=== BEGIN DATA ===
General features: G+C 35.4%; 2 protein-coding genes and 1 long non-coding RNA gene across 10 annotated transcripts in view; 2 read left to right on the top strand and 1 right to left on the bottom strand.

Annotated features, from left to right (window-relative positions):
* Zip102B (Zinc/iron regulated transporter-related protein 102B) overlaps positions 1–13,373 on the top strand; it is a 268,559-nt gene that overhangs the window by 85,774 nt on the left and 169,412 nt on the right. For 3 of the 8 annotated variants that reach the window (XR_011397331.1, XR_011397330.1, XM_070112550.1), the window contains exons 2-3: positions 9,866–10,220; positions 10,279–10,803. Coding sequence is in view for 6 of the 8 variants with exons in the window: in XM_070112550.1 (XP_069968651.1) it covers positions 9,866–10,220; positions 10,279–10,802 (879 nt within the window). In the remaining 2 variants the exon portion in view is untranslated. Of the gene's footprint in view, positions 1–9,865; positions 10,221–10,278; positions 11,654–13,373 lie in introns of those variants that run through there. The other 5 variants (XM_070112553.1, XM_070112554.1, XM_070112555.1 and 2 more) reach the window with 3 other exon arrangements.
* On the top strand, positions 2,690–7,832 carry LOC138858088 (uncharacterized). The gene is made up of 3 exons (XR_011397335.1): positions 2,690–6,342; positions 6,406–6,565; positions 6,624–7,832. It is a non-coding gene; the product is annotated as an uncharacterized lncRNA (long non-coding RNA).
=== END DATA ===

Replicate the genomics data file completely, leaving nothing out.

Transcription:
General features: G+C 35.4%; 2 protein-coding genes and 1 long non-coding RNA gene across 10 annotated transcripts in view; 2 read left to right on the top strand and 1 right to left on the bottom strand.

Annotated features, from left to right (window-relative positions):
* Zip102B (Zinc/iron regulated transporter-related protein 102B) overlaps positions 1–13,373 on the top strand; it is a 268,559-nt gene that overhangs the window by 85,774 nt on the left and 169,412 nt on the right. For 3 of the 8 annotated variants that reach the window (XR_011397331.1, XR_011397330.1, XM_070112550.1), the window contains exons 2-3: positions 9,866–10,220; positions 10,279–10,803. Coding sequence is in view for 6 of the 8 variants with exons in the window: in XM_070112550.1 (XP_069968651.1) it covers positions 9,866–10,220; positions 10,279–10,802 (879 nt within the window). In the remaining 2 variants the exon portion in view is untranslated. Of the gene's footprint in view, positions 1–9,865; positions 10,221–10,278; positions 11,654–13,373 lie in introns of those variants that run through there. The other 5 variants (XM_070112553.1, XM_070112554.1, XM_070112555.1 and 2 more) reach the window with 3 other exon arrangements.
* On the top strand, positions 2,690–7,832 carry LOC138858088 (uncharacterized). The gene is made up of 3 exons (XR_011397335.1): positions 2,690–6,342; positions 6,406–6,565; positions 6,624–7,832. It is a non-coding gene; the product is annotated as an uncharacterized lncRNA (long non-coding RNA).